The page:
3 New Japanese Whiskies You Need to Try
When it comes to rare, limited whisky, staying ahead of the game is vital.
Prices rise, bottles sell out instantly, and die-hard fans scour the web and land for limited expressions by their favorite distilleries. To no whisky lover’s surprise, we’re talking about Japanese whisky.
As the global boom keeps pushing forward, it’s difficult to keep up with, let alone try, the exciting new bottles launching throughout the year.
When it comes to rare, limited whisky, staying ahead of the game is vital. So, here are three new bottles and ranges, to start hunting for before it’s too late.
Just weeks into 2018, drinks giant Suntory announced one of its most exciting ranges to date: The Essence of Suntory.
Launching in Japan on February 27, the range consists of three bottles, one from each of the company’s distilleries. To the surprise of fans the world over, all were bottled at cask strength, and feature modern, artistic labels, unlike the well-known Suntory ones we know and love. The profile of each bottling is also very unique.
Annually amassing global awards and said to be responsible for the global Japanese whisky boom, the great Yamazaki distillery is well-known to most whisky enthusiasts. Throughout history, the distillery has very rarely produced smoky, peated expressions.
For this reason, the announcement of the Yamazaki Peated bottling was warmly welcomed, and has created a huge buzz globally. At 49 per cent ABV, aged for 12 years, and featuring the Kanji character for “originate,” this is perfect for lovers of intensity, smoke and earth.
This, along with the other Essence bottlings, the Hakushu Rye and the Chita 16 Year-Old Wine Finish, is expected to sell out immediately. The company is yet to announce if there will be an allocation of bottles for the West, so purchasing options are limited to the secondary market and Japanese retailers shipping globally.
Nikka Yoichi Rum Finish
When Nikka announced the launch of the exciting set of the Yoichi and Miyagikyo Moscatel Finish single malts, Western fans were left feeling a little unloved. The set was to be a Japan-exclusive.
Then, to our delight, the company announced yet another set soon after, to be exclusively distributed in Europe and the U.S. The bottles launched in November 2017.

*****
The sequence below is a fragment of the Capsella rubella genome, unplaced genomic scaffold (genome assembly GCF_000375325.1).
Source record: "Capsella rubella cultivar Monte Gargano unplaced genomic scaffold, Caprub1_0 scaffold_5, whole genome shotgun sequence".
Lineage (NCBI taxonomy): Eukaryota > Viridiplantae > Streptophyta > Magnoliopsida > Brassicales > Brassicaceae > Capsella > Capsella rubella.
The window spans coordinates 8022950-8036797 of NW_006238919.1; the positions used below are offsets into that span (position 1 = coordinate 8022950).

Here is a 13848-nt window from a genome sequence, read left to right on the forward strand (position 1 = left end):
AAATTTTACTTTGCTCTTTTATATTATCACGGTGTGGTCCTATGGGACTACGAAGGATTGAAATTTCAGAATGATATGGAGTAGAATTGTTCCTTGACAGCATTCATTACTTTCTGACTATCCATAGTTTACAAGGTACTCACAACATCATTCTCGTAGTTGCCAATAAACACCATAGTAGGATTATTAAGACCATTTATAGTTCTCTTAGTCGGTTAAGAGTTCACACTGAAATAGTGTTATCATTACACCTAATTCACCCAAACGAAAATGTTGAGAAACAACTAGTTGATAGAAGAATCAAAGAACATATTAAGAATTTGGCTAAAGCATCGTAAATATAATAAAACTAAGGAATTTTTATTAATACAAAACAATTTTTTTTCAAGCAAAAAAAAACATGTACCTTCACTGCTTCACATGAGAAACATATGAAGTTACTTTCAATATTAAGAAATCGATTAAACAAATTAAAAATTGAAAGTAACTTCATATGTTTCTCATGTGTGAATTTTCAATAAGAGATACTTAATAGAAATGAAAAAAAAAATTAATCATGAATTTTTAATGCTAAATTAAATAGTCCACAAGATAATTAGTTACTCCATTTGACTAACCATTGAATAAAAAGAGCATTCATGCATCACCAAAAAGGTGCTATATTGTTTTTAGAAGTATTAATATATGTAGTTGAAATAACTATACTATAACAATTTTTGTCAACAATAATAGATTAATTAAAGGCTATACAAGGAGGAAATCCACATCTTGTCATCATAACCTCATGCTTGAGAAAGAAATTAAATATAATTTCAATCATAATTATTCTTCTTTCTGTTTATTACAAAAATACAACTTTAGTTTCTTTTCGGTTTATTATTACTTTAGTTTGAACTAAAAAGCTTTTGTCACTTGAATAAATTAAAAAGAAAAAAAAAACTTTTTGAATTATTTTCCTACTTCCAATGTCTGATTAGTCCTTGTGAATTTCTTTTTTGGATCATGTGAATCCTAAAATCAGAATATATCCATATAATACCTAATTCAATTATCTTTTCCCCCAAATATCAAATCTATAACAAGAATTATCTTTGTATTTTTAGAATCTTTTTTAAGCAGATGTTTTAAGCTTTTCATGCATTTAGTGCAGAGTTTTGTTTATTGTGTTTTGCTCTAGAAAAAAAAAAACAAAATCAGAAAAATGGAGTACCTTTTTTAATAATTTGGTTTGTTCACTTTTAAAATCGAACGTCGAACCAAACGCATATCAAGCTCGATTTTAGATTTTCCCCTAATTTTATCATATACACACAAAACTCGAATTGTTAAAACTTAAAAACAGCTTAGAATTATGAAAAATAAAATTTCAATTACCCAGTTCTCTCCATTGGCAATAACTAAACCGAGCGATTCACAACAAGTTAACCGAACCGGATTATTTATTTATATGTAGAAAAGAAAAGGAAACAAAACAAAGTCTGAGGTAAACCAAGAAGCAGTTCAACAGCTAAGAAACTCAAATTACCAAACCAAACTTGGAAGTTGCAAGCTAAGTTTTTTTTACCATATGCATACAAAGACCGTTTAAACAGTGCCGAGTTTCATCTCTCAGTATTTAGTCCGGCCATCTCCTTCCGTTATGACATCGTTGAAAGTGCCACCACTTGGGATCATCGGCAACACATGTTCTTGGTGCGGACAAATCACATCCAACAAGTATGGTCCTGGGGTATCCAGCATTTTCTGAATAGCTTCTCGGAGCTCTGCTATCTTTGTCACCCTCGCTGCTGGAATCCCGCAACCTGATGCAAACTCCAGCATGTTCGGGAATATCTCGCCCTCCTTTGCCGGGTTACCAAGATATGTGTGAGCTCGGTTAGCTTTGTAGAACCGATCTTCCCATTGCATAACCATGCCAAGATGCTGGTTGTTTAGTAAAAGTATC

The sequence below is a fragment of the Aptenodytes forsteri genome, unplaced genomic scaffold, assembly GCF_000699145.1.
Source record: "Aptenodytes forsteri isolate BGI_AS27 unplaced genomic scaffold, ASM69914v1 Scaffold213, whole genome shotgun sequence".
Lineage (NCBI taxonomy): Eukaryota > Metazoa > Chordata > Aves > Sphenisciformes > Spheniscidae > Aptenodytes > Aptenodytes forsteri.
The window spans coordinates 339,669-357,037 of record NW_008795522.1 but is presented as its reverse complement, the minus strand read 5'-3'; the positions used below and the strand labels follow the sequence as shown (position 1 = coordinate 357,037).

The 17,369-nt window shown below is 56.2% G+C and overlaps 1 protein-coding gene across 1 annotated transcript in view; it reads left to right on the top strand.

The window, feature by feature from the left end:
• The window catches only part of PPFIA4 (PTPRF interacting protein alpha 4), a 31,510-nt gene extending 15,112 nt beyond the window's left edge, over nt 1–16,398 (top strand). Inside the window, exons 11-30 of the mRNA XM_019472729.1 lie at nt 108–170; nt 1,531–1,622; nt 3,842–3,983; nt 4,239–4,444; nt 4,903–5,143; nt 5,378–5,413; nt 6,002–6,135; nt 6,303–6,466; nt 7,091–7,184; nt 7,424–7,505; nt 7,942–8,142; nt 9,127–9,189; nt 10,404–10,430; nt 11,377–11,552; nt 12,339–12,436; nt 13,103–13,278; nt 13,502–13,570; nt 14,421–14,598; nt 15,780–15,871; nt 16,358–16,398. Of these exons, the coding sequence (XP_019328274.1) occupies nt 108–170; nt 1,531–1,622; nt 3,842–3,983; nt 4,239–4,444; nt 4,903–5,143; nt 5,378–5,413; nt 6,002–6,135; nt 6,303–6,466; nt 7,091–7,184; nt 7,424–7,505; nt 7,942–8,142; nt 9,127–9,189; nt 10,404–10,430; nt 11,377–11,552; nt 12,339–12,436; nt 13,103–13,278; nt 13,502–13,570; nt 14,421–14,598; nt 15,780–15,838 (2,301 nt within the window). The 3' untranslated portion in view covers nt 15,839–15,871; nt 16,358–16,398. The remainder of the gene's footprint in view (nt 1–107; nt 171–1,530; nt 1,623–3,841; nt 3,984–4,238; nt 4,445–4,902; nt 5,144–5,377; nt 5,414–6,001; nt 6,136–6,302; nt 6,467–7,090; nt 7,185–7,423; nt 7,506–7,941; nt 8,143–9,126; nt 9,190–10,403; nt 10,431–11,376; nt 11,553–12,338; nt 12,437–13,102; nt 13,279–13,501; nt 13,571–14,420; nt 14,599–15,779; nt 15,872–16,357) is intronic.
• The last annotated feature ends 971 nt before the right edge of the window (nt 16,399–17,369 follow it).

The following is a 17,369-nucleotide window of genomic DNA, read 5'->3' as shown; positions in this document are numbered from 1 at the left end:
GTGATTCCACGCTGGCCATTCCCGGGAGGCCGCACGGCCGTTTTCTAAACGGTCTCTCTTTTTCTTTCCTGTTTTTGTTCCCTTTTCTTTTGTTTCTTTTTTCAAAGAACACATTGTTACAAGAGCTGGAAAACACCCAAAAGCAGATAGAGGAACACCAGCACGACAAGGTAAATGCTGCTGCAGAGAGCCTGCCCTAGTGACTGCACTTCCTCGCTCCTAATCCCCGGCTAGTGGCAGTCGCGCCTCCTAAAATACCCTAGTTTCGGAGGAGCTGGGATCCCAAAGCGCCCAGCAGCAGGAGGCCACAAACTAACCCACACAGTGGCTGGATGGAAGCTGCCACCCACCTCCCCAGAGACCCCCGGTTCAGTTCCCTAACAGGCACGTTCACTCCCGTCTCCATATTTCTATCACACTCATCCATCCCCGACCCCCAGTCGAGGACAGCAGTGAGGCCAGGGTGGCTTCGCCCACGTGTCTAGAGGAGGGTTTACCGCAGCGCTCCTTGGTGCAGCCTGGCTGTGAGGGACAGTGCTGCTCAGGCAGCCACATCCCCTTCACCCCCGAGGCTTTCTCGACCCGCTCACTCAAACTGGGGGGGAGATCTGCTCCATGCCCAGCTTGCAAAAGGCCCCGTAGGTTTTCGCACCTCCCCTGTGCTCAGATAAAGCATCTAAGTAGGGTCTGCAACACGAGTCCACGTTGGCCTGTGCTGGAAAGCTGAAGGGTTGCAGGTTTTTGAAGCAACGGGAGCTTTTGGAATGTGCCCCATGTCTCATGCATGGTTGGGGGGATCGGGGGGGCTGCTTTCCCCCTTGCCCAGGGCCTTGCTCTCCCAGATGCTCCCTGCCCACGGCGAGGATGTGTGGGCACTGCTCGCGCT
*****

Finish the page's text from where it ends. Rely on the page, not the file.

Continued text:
Both the Yoichi and Miyagikyo Rum Finish bottles are immense, but we’ll be focusing on the Yoichi here. The Yoichi distillery was founded by Masataka Taketsuru, who is today known as the father of Japanese whisky. Situated in the cold, snowy area of Hokkaido, Yoichi expressions are known for their intensely peaty and oaky character, as Taketsuru aimed to make whisky like the Scottish had for centuries. After the Yamazaki, Yoichi enjoys the most universal fan base in terms of Japanese whisky.
Here, maturation in ex-rum casks brings an added layer of depth to the classic Yoichi single malt. Sweetness comes through notes of caramel, sweet citrus and chocolate, while the Yoichi’s earthy, smoky profile leads the palate.
If you’re feeling extra generous, buy the two bottle set and compare how the rum influences the fruity, playful Miyagikyo as well.
Chichibu IPA Finish
Made by one of Japan’s smallest yet most loved distilleries, the Chichibu IPA Finish perfectly brings together the worlds of Japanese craft beer and whisky.
Created by Chichibu’s founder Ichiro Akuto, who is known today as the “rockstar” of the Japanese whisky world, this single malt has been aged in casks previously holding India pale ale. The distillery collaborated with multiple breweries for this expression, including the hugely popular Minoh brewery from Osaka and the Shigakogen brewery in Nagano.
Initially, casks holding whisky were emptied and sent to the breweries. They, in turn, filled them up with beer, eventually releasing their own barrel-aged IPA. The casks, now imbued with beer and hoppiness, were sent back to the distillery and filled with a new batch of whisky for maturation.
The single malt was first released in Japan, before reaching Western shores near the end of 2017. Worry not. With 6,700 bottles released, it’s still easy enough to secure a bottle. Bursting with aromas of papaya and mango, the hops come through most on the palate, with notes of grapefruit, lemon, balanced by thick honey from the malt. At 57.5 percent ABV, expect a kick!